Justice Department reverses course on marijuana enforcement: What it means for employers
Attorney General Jeff Sessions recently issued a guidance memorandum rescinding several Obama-era Justice Department memoranda regarding federal marijuana enforcement.
The Sessions Memo did not in any way change federal law – the use, sale, and distribution of marijuana has been continuously illegal under federal law since 1970. It did, however, change Justice Department guidance regarding enforcement of that law. For North and South Carolina employers with Drug-Free Workplace policies, this change should have little substantive impact. It could, however, be misconstrued by employees, and the memo highlights several other important considerations for employers.
Controlled Substances Act
Vowing to once-and-for-all win the “war on drugs,” Congress passed (by a 396-7 margin) and President Nixon signed the Controlled Substances Act of 1970 (CSA). The CSA established federal drug control policy and, among other things, created five “schedules” or “classifications” for regulating substances. Each substance is “scheduled” on a 1 to 5 scale, based on a list of varying qualifications. Schedule 1 (the highest) contains the most tightly regulated substances, because they have a “high potential for abuse” and “no currently accepted medical use in treatment in the United States.” Marijuana was classified as Schedule 1 on Day 1. Although Congress subsequently gave the Drug Enforcement Administration (DEA) power to move substances down the list, or even remove them entirely, the DEA has never proposed – let alone sanctioned – any shift on marijuana. So marijuana remains a Schedule 1 substance, and its possession, use, manufacture, sale, and distribution remain prohibited by federal law.
Public Opinion Shift
According to Gallup, public opinion on drug use generally, and marijuana specifically, has changed drastically since 1970. For example, when the CSA became law, only 12 percent of Americans thought marijuana should be legal, and 88 percent denied (to a confidential pollster) having even once sampled it. By 1995, support for legalization reached 25 percent. In 2017, support reached an all-time (and likely rising) high of 64 percent (with 45 percent admitting they have tried it).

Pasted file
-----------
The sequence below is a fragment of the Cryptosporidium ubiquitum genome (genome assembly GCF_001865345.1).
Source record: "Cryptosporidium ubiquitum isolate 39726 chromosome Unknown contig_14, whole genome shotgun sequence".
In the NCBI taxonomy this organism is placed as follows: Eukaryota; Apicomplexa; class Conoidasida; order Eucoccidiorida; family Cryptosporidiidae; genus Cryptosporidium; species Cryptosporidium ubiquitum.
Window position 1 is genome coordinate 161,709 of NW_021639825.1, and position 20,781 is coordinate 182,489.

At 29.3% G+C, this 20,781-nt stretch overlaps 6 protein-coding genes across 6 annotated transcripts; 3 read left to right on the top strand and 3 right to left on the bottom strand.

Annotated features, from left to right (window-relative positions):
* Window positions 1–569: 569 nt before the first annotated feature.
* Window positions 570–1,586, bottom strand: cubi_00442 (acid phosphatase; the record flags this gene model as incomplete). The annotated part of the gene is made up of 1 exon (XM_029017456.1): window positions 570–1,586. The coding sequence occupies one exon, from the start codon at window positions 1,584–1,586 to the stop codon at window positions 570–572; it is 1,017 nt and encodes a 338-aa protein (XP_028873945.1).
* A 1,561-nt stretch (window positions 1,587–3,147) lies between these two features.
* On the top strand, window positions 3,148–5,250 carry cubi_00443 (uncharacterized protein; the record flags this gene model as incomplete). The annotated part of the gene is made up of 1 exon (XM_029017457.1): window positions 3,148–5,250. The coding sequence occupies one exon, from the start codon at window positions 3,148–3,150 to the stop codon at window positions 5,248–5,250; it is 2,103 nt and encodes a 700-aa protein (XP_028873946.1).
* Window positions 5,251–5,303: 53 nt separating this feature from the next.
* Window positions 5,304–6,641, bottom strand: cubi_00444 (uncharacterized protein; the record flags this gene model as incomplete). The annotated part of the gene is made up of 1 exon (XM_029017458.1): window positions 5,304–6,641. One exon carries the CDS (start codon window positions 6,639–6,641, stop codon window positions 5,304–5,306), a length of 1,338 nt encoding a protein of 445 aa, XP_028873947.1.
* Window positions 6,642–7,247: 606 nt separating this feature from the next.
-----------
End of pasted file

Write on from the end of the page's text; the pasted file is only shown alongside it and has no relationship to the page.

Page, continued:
“Laboratory of Democracy”
Supreme Court Justice Louis Brandeis coined the phrase “laboratory of democracy” to describe how a state may, if its citizens choose, serve as a laboratory to try novel social and economic experiments without jeopardizing the rest of the country. In 1996, 55 percent of California’s citizens voted to do just that, passing a ballot measure legalizing medical marijuana under state law. Perhaps most notably, in 2012 Colorado and Washington became the first states to legalize “personal and recreational” marijuana use. Today, 28 states and the District of Columbia permit some form of legal marijuana use, including eight that allow recreational use.
A conflict between federal and about 20 state laws prompted President Obama to action but, faced with a combative Congress, he was not able constitutionally to end the federal marijuana prohibition. Nevertheless, by way of executive order, he had the Justice Department review its enforcement policies.
Not surprisingly, this review culminated in several official memoranda, most importantly the August 2013 Cole Memo, in which Deputy Attorney General James Cole advised federal law enforcement personnel – i.e., the DEA and local U.S. Attorneys – that the government should basically “back off” marijuana arrests and prosecutions in marijuana-friendly states. Additionally, Congress used its power of the purse to prohibit the Justice Department from spending funds prosecuting medical marijuana providers and patients.